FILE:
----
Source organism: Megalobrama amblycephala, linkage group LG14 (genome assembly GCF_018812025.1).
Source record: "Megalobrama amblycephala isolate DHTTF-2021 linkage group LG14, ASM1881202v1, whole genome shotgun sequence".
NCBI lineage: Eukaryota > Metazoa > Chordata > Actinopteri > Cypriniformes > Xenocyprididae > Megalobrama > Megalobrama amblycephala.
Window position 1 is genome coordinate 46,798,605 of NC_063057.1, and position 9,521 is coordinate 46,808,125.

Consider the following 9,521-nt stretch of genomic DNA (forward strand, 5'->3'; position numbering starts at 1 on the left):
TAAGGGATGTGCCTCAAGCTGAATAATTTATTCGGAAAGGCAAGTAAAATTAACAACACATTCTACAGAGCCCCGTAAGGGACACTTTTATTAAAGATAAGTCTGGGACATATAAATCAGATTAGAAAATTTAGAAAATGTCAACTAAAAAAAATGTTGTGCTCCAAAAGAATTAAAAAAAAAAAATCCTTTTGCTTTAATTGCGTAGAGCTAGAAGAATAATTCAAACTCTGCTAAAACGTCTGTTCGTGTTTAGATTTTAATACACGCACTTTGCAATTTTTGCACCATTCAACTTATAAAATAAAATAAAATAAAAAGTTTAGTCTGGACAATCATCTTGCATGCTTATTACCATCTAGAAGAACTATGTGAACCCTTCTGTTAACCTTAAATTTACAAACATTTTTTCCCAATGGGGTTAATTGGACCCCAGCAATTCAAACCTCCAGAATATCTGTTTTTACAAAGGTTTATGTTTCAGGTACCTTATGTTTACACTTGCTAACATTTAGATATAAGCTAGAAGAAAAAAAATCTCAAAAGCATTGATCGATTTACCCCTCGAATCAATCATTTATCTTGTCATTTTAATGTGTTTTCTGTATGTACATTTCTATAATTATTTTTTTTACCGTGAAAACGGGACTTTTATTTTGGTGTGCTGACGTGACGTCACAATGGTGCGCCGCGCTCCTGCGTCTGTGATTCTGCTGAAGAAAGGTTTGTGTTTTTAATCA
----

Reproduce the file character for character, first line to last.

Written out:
Source organism: Megalobrama amblycephala, linkage group LG14 (genome assembly GCF_018812025.1).
Source record: "Megalobrama amblycephala isolate DHTTF-2021 linkage group LG14, ASM1881202v1, whole genome shotgun sequence".
NCBI lineage: Eukaryota > Metazoa > Chordata > Actinopteri > Cypriniformes > Xenocyprididae > Megalobrama > Megalobrama amblycephala.
Window position 1 is genome coordinate 46,798,605 of NC_063057.1, and position 9,521 is coordinate 46,808,125.

Consider the following 9,521-nt stretch of genomic DNA (forward strand, 5'->3'; position numbering starts at 1 on the left):
TAAGGGATGTGCCTCAAGCTGAATAATTTATTCGGAAAGGCAAGTAAAATTAACAACACATTCTACAGAGCCCCGTAAGGGACACTTTTATTAAAGATAAGTCTGGGACATATAAATCAGATTAGAAAATTTAGAAAATGTCAACTAAAAAAAATGTTGTGCTCCAAAAGAATTAAAAAAAAAAAATCCTTTTGCTTTAATTGCGTAGAGCTAGAAGAATAATTCAAACTCTGCTAAAACGTCTGTTCGTGTTTAGATTTTAATACACGCACTTTGCAATTTTTGCACCATTCAACTTATAAAATAAAATAAAATAAAAAGTTTAGTCTGGACAATCATCTTGCATGCTTATTACCATCTAGAAGAACTATGTGAACCCTTCTGTTAACCTTAAATTTACAAACATTTTTTCCCAATGGGGTTAATTGGACCCCAGCAATTCAAACCTCCAGAATATCTGTTTTTACAAAGGTTTATGTTTCAGGTACCTTATGTTTACACTTGCTAACATTTAGATATAAGCTAGAAGAAAAAAAATCTCAAAAGCATTGATCGATTTACCCCTCGAATCAATCATTTATCTTGTCATTTTAATGTGTTTTCTGTATGTACATTTCTATAATTATTTTTTTTACCGTGAAAACGGGACTTTTATTTTGGTGTGCTGACGTGACGTCACAATGGTGCGCCGCGCTCCTGCGTCTGTGATTCTGCTGAAGAAAGGTTTGTGTTTTTAATCA